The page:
I dropped AT&T as my long distance carrier because they were charging me money even if I did not make long distance calls,” says Jimmy Wilkinson of Bedford, Ohio. Wilkinson then decided to use the VarTec Telecom number 10-10-811, at the rate of 10¢ a minute, with a minimum of 3 minutes, or suffer an automatic 30¢ charge. His monthly long distance expenses have dropped from $10—$12 to around $7 and $8.
Wilkinson could possibly fare even better if he knew of plans by the company Everdial, offering rates as low as 4.9¢ a minute. “I’d definitely go for it, if my cable company plan falls through,” says Wilkinson who recently switched to his cable provider, paying 8¢ a minute for all his calls.
Www.10-10phonerates.com provides consumers with clear, concise information on the vast amount of 10-10 plans available. “For anyone that spends more than $20 a month on long distance, it is well worth their time to shop around — in particular people that have an instate rate higher than 8¢ a minute,” says Rich Sayers, editor of the site.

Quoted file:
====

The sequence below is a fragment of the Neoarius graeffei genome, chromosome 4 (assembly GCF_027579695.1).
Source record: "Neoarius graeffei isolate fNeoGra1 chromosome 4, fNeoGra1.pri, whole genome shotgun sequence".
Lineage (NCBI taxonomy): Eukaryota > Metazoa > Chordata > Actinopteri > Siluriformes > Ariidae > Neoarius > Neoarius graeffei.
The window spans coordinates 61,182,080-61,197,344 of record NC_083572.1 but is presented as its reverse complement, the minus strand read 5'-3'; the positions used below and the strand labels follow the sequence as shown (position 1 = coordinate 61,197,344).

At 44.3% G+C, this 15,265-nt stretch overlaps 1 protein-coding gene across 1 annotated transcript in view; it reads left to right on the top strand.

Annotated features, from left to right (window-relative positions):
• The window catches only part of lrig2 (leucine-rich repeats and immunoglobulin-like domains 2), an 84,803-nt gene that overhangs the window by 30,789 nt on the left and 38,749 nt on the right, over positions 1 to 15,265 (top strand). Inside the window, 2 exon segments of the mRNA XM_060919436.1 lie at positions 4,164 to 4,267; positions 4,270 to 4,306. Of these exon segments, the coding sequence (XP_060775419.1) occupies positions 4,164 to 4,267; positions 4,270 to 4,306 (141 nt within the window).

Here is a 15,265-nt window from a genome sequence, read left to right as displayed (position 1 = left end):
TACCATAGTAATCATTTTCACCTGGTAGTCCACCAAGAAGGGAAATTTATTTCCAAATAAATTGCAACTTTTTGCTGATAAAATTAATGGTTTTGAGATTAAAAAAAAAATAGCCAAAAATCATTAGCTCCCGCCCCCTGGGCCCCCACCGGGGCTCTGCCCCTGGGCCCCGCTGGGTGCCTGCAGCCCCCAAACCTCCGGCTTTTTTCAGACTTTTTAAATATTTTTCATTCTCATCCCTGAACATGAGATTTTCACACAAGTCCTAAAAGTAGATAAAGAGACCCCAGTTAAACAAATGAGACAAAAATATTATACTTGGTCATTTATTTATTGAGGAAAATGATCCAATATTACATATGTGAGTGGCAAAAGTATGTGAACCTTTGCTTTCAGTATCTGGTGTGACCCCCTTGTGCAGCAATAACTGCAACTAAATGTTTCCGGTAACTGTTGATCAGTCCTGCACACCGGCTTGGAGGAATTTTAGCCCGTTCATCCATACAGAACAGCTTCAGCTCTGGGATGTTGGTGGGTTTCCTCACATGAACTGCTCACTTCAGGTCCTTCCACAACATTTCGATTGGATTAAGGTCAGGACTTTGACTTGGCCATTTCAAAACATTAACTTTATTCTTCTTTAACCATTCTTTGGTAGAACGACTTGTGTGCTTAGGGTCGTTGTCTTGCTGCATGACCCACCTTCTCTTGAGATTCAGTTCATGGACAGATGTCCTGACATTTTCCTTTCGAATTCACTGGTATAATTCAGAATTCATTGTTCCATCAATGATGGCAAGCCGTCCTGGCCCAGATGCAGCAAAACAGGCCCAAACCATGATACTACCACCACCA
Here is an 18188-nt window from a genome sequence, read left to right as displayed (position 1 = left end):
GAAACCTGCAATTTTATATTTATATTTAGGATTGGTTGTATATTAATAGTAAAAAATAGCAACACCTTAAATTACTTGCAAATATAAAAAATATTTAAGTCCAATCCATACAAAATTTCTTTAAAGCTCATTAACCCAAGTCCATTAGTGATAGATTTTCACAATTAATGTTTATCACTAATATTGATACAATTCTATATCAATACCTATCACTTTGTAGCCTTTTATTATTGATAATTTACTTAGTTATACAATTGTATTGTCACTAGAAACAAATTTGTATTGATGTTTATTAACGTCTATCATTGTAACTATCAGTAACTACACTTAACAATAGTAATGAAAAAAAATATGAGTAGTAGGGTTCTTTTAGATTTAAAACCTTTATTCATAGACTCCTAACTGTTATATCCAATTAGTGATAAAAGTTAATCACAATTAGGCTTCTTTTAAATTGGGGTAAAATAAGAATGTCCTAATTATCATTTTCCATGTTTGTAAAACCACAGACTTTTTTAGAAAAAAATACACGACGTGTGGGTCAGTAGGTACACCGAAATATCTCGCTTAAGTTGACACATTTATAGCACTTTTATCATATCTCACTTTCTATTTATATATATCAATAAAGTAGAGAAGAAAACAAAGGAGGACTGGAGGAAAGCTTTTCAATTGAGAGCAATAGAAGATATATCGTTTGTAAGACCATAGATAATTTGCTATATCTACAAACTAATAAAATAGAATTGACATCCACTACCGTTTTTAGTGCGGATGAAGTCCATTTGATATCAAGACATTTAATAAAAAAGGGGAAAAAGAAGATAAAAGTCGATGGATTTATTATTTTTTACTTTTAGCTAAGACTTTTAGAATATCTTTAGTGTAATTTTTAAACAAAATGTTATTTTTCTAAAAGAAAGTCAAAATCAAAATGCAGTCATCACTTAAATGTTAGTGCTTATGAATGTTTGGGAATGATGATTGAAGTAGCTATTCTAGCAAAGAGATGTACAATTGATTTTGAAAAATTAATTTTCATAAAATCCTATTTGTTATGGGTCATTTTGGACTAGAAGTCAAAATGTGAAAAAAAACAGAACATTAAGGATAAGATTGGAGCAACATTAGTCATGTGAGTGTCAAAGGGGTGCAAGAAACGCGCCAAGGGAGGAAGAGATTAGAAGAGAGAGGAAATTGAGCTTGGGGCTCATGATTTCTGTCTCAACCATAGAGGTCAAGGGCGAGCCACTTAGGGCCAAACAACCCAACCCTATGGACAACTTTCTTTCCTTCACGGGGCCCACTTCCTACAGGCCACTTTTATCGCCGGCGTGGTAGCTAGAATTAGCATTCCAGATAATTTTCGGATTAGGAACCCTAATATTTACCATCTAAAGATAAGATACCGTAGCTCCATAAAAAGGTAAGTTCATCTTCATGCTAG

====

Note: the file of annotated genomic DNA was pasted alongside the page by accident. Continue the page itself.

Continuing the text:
There is a 10-10 plan for every long distance need. Those who make hefty amounts of calls might be interested in a WorldxChange Communications deal that charges a monthly fee of $3.95 with a rate of 3.9¢ per minute on interstate calls and low international rates. The following tips will help get you started on mastering the 10-10 number maze.
- Read the Fine Print. At first glance, many 10-10 plans appear to be a bargain. Not knowing the details can cost you. For example, the Website for the number 101-6868 advertises a rate of 7.9¢ for state-to-state calls, but fails to list the price for instate calls, which can cost as much as 19.9¢ a minute.
- Know if the number is available. Sayers says that consumers should first test the number on their particular line, as some areas are not programmed for 10-10 numbers. People who use their cable TV carrier cannot dial a 10-10 number.
- Stay up-to-date. “Rates are subject to change without notice, and companies can legally change the phone rate without notice,” says Sayers. That not only requires consumers to do their homework before choosing a plan, but afterward as well.